It was a Sunday afternoon. Duke was sprawled in a wicker chair on the lawn of the house he had rented watching the surf spray over the black lava rocks of the nearby shore when a car pulled into the driveway a hundred yards away. A fellow in a T-shirt, navy trousers and a pea cap got out, lugging a duffel bag and started toward the house. He looked familiar.
“Pat!” said Duke. “What are you doing here?”
“I just thought I’d come by for a visit,” the boy said as they hugged. “I got a couple of days off.”
“Well, kick off your shoes and sit down,” said Duke. “I don’t work tomorrow either.”
And they sat by the sea and talked and laughed until it was time for dinner.
Later on, with the moon shining as bright as an arc light through the waving palms, they lay on the grass and felt their full stomachs and listened silently to the pound of the waves as they hit the beaches with a rush that had started in China. After a while Pat leaned up on his elbows.
“I want to talk to you about something, Dad,” he said.
“Go ahead,” said Duke. “I figured you did.”
“Well,” said Pat, “It’s about this movie-acting.”
Duke just waited.
“You want me to be an actor, don’t you?” said Pat.
“I won’t lie to you son,” said Duke. “I think maybe I would. I’ve done all right—and I want you to do all right after I’m gone. But most of all I want you to be happy.”
“That’s just it,” said Pat. “I’m not sure I would be happy being an actor.”
“Have you got something else in mind?” Duke said.
Pat waited a long time before answering. “I’m not sure,” he said, “but I think I have.”
“Shoot,” said Duke.
“Well,” said Pat, “I’ve thought about it a lot—and I think maybe I’d like to be a priest.”
It was Duke’s turn to pause and he did, a long pause. Pat finally broke the silence.
“You wouldn’t like that, would you, Dad?” he said.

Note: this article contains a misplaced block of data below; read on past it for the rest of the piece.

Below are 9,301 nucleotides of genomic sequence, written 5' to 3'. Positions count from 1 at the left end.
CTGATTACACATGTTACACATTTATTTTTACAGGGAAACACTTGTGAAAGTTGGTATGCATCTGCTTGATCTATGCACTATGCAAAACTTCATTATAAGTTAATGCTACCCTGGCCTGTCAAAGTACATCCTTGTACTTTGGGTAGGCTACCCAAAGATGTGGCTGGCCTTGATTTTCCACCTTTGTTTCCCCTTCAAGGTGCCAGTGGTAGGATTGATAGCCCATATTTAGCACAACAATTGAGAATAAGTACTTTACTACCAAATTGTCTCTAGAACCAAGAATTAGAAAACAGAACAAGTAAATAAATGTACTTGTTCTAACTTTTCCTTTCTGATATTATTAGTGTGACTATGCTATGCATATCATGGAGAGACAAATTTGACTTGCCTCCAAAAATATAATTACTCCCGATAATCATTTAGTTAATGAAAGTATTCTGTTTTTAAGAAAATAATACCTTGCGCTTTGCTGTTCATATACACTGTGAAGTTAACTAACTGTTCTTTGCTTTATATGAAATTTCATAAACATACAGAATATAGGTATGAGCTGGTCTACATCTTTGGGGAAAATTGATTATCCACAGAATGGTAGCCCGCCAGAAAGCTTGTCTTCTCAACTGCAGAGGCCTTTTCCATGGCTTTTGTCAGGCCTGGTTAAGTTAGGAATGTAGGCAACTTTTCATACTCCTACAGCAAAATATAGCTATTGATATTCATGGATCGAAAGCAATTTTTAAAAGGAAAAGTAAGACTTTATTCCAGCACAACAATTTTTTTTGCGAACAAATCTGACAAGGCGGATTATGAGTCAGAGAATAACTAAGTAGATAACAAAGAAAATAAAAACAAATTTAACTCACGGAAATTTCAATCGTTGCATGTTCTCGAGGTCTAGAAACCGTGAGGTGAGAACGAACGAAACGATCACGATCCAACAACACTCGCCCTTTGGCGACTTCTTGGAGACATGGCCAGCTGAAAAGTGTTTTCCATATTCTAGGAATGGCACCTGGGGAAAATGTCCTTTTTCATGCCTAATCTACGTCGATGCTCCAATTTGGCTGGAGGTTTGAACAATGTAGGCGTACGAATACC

“Again I won’t lie to you, son,” said Duke. “I’m not a Catholic, and I didn’t have any idea you thought that way. But I never met an unhappy priest, or a priest that wasn’t a fine man, so I can’t knock it. I suppose that’s something a man has to work out all by himself.”
“I wanted to tell you before I told anyone else,” said Pat. “You wouldn’t try to stop me, would you?”
“No, son, I wouldn’t do that,” said Duke. “But I would want you to be very sure. It’s a one-way road, you know.”
“Thanks, Dad,” said Pat. “I’ve still got to go to college and I’ll have four years to think it out. I just wanted you to know how I felt now.”
“Do you want to quit acting now?” Duke said.
Pat sat up. “Heck, no!” he said. “At these prices?”
They both chuckled at that—and haven’t brought the subject up since. But in the heart and mind of the boy there is the breath of a call. And in the heart of the man there is a prayer that the boy makes the right decision.
The mail since that day in Hawaii has been piling up for Pat Wayne until it’s almost on a par with his dad’s. And there is seldom a week goes by that some producer or another doesn’t call John Wayne asking if Pat’s services are available for a picture. Only C. V. Whitney and Meriam Cooper got anywhere, though. John Wayne himself acted as his son’s agent.
“We have great plans for the boy,” said Cooper. “When you sign this contract Pat will be a star.”
“Oh, no he won’t,” said Duke. “I want a clause stating that he doesn’t get solo star billing.”
“Why?” said Cooper. “Every kid wants to be a movie star.”
“I have my reasons,” said Duke. “And another thing. This contract will only run for four years—until he finishes college.”
“Why?” said Cooper.
“That’s the way it has to be.” said Duke. “And the pictures will have to be made during the summer, so it won’t interfere with his studies.”
“We can tutor him,” said Cooper, “on any subject he picks.”
“I doubt that,” said Wayne. “And at the end of the four years, Pat is a free agent. He can work for anyone else he chooses.”
Cooper’s mouth hung open just a little. “Say,” he said, “has he got another deal lined up for then?”
Wayne walked over and looked out at the blue sky. “It could be,” he said. “Anyway, he’s going to be free to do what he has to do when the time comes. I want him to be happy.”
And that is the way it is today. Pat Wayne’s star is high now. There is no question about it. Within the next four years he will be famous. He’ll make money and be the envy of every boy at Loyola Jesuit College. And then, when he graduates, he can go ahead and follow in the footsteps of his dad—or he can turn the other way and follow in the footsteps of his father. The choice will be his alone.
—BY JIM HENAGHAN
John Wayne will soon be seen in MGM’s The Wings of Eagles.
It is a quote. MODERN SCREEN MAGAZINE NOVEMBER 1956